Trailer: All is Lost
After a collision with a shipping container at sea, a resourceful sailor finds himself, despite all efforts to the contrary, staring his mortality in the face.PT2M21S http://www.canberratimes.com.au/action/externalEmbeddedPlayer?id=d-30yqj 620 349 January 17, 2014
ALL IS LOST
M, 106 minutes. Opens Thursday.
The sole character in All is Lost, a compelling tale of nautical and, ultimately, spiritual survival, is simply called ''our man''. An ageing sailor whose yacht is sinking in the Indian Ocean, he is played by Robert Redford, who has been our man in the movies - that is, the hero - for five decades now.
Redford has long played a vision of the iconic American male, whether charming as an outlaw in 1969's Butch Cassidy and the Sundance Kid or resolutely upending a corrupt prison system in 1980's Brubaker, but in J. C. Chandor's first-rate film he is stripped of his comforts.
Battered by storms and challenged to prolong his life at every turn, the 77-year-old turns years of heroics into minutes of stoic, unadorned desperation. Our man's sense of well-being, not to mention his yacht's hull, is punctured by a loose cargo container, which crashes into his ship while he is asleep as a cruel reminder of the modern world.
With swift flooding, the damage is severe, and we learn about this nameless man by his actions, which are resourceful, and his emotions, which are subdued. Chandor's debut, 2011's Margin Call, was a lean financial thriller that worked on a vertical axis amid the ascending levels of a Wall Street tower, but All is Lost is dominated by the vast horizontal blue of the ocean, endless and empty.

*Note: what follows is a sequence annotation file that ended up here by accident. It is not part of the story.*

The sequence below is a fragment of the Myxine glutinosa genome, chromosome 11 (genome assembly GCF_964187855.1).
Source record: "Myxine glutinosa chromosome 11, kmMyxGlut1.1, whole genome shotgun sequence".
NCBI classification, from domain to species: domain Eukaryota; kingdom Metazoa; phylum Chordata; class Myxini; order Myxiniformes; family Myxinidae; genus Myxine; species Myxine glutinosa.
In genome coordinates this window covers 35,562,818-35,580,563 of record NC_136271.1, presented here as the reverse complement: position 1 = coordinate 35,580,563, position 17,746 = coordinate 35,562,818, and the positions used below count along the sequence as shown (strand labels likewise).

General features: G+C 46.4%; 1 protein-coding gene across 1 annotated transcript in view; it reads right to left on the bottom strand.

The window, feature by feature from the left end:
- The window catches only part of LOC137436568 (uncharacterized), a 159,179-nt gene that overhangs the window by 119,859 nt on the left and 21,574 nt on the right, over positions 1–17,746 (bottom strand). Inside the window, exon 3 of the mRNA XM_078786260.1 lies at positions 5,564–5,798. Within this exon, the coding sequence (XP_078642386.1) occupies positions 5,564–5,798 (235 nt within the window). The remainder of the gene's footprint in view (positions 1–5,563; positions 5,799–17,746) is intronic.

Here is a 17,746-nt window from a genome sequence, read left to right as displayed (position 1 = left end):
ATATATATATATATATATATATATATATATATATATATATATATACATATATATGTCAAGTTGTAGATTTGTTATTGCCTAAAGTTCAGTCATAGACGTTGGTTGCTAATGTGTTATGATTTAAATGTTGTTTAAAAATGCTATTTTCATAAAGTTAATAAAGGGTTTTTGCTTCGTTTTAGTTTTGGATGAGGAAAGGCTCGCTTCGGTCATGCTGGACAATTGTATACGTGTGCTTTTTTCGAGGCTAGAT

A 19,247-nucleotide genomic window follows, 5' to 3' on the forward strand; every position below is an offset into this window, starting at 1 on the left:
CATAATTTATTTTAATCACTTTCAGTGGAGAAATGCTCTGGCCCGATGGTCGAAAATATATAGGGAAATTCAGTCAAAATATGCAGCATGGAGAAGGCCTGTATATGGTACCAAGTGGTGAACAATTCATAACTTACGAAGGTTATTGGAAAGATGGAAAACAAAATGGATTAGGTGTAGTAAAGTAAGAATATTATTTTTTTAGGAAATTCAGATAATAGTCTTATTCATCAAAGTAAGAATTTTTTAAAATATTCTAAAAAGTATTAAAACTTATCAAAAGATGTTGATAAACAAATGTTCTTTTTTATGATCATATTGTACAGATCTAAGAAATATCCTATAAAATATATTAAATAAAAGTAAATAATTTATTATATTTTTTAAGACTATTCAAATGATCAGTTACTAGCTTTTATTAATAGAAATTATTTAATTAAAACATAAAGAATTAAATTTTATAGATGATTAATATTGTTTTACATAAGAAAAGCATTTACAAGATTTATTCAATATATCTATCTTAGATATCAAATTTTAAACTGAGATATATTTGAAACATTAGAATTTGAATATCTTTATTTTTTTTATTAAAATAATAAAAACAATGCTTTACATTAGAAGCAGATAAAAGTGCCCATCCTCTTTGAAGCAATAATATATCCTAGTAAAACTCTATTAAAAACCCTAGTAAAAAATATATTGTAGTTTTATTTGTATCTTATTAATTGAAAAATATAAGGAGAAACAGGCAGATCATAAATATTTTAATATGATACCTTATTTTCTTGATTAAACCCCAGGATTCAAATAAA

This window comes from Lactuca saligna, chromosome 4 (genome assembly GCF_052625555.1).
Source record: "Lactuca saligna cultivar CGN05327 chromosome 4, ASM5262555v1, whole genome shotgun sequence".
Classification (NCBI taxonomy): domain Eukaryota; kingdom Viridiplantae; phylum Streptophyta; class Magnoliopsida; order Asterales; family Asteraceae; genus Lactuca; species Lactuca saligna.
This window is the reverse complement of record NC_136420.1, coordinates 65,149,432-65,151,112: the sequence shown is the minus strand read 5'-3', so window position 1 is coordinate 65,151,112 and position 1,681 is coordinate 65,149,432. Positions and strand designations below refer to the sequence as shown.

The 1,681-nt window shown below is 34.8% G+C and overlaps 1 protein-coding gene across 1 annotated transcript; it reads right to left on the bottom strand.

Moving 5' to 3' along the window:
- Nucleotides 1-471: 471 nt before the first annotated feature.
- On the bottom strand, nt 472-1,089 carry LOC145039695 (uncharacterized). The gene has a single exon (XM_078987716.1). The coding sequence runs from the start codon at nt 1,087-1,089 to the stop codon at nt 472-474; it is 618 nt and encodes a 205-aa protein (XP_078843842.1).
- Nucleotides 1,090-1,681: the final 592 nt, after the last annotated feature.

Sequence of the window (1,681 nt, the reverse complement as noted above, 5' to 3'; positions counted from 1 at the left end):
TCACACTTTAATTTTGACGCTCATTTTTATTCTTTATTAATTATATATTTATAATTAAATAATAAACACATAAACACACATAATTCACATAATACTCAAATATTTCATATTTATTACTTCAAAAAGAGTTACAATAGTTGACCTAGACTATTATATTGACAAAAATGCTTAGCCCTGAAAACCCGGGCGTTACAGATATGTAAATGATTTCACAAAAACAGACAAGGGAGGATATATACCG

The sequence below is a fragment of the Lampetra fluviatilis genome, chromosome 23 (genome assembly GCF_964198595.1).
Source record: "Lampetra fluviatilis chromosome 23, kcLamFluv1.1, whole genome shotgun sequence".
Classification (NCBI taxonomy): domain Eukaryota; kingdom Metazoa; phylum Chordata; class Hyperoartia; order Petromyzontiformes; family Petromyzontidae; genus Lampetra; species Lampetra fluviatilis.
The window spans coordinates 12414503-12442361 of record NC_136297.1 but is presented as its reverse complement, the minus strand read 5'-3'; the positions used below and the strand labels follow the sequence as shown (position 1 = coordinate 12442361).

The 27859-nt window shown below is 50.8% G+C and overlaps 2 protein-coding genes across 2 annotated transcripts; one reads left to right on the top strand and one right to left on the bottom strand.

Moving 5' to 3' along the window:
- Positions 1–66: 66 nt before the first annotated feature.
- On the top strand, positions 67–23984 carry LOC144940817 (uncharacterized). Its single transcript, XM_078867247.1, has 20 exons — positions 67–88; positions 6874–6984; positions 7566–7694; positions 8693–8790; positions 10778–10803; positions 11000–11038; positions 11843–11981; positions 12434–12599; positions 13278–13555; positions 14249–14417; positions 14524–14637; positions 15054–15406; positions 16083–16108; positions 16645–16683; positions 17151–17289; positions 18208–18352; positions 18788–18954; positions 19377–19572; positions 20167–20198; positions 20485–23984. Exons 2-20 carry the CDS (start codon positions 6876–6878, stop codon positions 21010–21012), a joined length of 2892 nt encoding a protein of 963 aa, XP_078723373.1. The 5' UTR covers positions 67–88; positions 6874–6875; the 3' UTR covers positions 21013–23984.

In a film bereft of dialogue, bar an opening voiceover (a solemn goodbye letter), individual actions and their emotional weight are magnified. Harking back to Ernest Hemingway, this is a thriller composed not only of our man's jury-rigged repairs and his attempts to salvage usable items, but also in the way we judge his actions. A moment's respite, where he impassively regards himself in a tiny mirror as he shaves, is freighted with existential unease. Is he preparing for a fight or for the inevitable end?
As a romantic lead, there was always a distance between Redford and successive generations of leading ladies, but here alone that solitary quality is tragic and spellbinding. There is no easy rhyme to this ancient mariner. Alfonso Cuaron's Gravity used unfamiliar wonders to illustrate a story of survival, but All is Lost makes the familiar strikingly new.
The filmmaker and his star hold their nerve, refusing easy outs and making you look - and listen - carefully to a starkly pure piece of cinema. If this is a swansong for Robert Redford, it is a notable introduction for J. C. Chandor.